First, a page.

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Virtualization: Article

Linux Kernel Released

Linux Kernel Released

The 2.6 production version of the new state-of-the-art Linux kernel was released Thursday in time to turn it into a stocking stuffer -coal in the case of Microsoft. The source code is on the Web at www.kernel.org and at ftp.kernel.org.

The milestone is a big deal for Linux; it's been almost three years since the 2.4 kernel went into production and the new kernel is expected to push the OS deeper into mainstream computing and on to more desktops.

The father of Linux, Linus Torvalds, said, "With the new kernel, I think we're getting closer to Linux for everyone."

Computer Associates' Linux guru Sam Greenblatt, one of the Greek chorus to sing 2.6's praises, talked about it "fostering the growth of horizontal scaling and in the acceptance of the Java desktop on Linux. Also the User Mode Linux brings Linux closer to virtualization than ever before."

Be that as it may, it'll be a long time before 2.6 actually goes commercial. Although Red Hat's enterprise code already includes a few 2.6 facilities like threading, the company doesn't intend to make 2.6 the basis of its systems before 2005 after trying it out this spring in Fedora, the mission-uncritical replacement for Red Hat retail code. SUSE, forever playing Avis to Red Hat's Hertz, is aiming to commercialize 2.6 at the enterprise level this summer.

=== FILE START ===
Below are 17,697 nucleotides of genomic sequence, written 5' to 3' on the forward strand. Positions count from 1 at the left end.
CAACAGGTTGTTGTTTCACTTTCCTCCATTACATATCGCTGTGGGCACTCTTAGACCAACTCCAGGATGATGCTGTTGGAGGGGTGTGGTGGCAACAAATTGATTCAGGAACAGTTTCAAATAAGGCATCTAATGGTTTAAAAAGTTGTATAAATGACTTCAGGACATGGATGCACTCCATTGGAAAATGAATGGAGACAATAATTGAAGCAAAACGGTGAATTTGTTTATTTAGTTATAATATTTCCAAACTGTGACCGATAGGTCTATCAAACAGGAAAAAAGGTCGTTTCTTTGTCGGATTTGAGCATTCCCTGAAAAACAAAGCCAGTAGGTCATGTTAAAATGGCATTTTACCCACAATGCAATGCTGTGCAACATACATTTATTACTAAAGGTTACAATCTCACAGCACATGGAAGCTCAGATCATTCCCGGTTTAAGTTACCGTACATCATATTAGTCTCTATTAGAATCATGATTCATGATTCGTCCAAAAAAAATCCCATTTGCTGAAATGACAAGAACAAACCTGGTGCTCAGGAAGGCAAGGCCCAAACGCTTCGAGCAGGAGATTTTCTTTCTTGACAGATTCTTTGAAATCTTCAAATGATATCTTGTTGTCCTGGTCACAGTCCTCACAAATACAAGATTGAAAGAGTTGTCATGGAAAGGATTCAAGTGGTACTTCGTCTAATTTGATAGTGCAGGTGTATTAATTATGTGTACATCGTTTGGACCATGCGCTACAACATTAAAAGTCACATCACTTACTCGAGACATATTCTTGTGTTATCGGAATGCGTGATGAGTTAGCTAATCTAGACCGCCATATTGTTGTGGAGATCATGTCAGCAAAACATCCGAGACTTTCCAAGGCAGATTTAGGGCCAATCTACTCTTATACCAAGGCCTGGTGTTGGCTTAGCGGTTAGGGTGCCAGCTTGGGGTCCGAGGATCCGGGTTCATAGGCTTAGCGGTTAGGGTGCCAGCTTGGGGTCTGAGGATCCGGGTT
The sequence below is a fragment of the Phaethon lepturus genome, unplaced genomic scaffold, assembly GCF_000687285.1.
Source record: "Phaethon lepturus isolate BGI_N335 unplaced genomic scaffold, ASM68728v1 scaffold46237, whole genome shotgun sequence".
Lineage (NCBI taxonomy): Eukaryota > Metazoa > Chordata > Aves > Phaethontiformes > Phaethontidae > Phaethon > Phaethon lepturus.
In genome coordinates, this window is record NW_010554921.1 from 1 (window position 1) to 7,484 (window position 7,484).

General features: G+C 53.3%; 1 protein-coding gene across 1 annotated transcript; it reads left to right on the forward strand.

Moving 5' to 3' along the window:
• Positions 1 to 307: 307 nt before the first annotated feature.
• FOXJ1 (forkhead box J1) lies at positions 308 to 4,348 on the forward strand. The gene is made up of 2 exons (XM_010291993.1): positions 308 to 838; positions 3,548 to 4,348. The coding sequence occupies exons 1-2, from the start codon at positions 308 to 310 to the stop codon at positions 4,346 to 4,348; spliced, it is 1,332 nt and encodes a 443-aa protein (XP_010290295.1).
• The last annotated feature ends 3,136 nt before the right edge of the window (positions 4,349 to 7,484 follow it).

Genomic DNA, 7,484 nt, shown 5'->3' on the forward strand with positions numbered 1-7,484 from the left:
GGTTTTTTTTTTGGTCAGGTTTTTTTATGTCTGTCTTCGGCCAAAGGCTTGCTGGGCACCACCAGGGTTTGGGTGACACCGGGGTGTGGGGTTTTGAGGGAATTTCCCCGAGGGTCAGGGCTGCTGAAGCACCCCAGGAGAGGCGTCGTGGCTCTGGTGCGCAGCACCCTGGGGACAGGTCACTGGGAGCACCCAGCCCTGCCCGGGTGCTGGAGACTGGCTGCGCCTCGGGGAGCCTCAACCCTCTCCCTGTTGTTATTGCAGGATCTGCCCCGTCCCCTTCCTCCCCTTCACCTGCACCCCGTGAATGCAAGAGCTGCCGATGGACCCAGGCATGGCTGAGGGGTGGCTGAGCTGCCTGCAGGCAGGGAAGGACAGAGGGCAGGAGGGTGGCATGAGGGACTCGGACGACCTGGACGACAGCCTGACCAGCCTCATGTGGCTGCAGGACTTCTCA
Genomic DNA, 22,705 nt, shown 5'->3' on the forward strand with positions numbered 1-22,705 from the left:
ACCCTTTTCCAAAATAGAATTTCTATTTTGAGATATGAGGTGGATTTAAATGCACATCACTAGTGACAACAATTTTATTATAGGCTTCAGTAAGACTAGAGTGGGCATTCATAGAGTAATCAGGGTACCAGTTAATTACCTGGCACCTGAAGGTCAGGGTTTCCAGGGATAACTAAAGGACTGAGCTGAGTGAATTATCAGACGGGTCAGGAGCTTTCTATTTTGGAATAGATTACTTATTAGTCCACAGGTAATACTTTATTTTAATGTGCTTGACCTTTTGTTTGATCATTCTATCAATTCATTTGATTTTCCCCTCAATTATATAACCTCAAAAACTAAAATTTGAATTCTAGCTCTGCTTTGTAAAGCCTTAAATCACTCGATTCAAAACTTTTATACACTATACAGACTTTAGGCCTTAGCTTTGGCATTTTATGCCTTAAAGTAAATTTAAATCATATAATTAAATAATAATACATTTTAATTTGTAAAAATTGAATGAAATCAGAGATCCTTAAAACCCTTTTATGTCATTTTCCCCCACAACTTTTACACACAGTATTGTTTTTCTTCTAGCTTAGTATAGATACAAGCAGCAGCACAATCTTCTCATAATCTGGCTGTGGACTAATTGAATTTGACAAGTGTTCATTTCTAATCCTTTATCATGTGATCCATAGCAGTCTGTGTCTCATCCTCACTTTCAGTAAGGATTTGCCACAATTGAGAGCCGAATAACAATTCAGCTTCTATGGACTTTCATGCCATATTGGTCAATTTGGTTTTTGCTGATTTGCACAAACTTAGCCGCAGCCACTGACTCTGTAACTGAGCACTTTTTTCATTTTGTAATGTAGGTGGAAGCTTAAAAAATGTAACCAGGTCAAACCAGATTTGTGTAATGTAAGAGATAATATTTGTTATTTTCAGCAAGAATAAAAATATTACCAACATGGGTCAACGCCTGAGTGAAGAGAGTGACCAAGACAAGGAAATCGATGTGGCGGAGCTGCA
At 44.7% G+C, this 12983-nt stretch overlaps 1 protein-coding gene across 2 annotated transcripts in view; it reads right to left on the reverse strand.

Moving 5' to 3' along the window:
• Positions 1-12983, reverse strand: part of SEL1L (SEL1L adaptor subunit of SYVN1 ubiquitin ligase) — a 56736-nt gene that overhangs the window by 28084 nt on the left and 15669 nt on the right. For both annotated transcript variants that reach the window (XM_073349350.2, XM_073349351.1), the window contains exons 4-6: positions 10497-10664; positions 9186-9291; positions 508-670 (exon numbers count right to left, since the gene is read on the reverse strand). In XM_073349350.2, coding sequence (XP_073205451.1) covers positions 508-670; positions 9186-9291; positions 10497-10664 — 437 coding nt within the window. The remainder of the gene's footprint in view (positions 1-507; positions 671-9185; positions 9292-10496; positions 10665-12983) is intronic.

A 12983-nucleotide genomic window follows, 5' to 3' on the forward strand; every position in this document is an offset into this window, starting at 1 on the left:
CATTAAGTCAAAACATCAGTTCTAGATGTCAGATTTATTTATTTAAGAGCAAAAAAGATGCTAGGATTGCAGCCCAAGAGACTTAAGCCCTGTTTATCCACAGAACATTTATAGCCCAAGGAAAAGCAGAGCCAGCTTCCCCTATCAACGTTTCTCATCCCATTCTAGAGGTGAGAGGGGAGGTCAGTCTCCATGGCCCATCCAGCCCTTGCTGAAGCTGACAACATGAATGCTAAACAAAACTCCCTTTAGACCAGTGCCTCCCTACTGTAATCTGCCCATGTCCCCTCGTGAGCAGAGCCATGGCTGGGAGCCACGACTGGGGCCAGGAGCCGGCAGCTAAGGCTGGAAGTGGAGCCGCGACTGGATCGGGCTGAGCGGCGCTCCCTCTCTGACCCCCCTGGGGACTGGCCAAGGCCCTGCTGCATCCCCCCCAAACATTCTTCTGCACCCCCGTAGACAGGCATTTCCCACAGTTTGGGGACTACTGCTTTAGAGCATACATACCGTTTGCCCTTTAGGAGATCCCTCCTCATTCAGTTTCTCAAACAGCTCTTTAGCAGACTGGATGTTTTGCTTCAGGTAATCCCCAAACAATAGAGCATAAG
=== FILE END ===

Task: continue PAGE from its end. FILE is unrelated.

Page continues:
Recently, large ISVs were still complaining about the solidity of 2.6 although the widgetry is supposed to be the most stable initial Linux production kernel ever.

The new kernel is supposed to bring significant performance and reliability improvements to Linux such as scaling to upwards of 64-CPU systems, faster threading, added memory support, enhanced disk drive performance and storage access, broader embedded chip support and gussied-up desktop capabilities for plug-and-play, studio-quality sound, USB and firewire.

Andrew Morton, whose work is sponsored by the Open Software Development Lab (OSDL), which has tested the kernel, will be responsible for maintaining the thing.

In a birth announcement, so to speak, to the Linux mailing list, Torvalds said, "It's not the totally empty patch I was hoping for, but judging by the bugs I worked on personally, things are looking very good." In Torvalds' opinion the bugs that are still there are obscure, hard to find, and configuration-specific.

Development and testing of the 2.7 kernel, the post-2.6 operating system, is officially supposed to start early in 2004. Presumably 2.7 will work on the tradeoffs Linux had to make in going from 2.4 to 2.6. The 2.4 kernel, for instance, was supposed to be able to handle 32 gigs of memory. The limit with 2.6, which is also a tad slower than 2.4, is only 24GB.

More Stories By Maureen O'Gara

Maureen O'Gara the most read technology reporter for the past 20 years, is the Cloud Computing and Virtualization News Desk editor of SYS-CON Media. She is the publisher of famous "Billygrams" and the editor-in-chief of "Client/Server News" for more than a decade. One of the most respected technology reporters in the business, Maureen can be reached by email at maureen(at)sys-con.com or paperboy(at)g2news.com, and by phone at 516 759-7025. Twitter: @MaureenOGara

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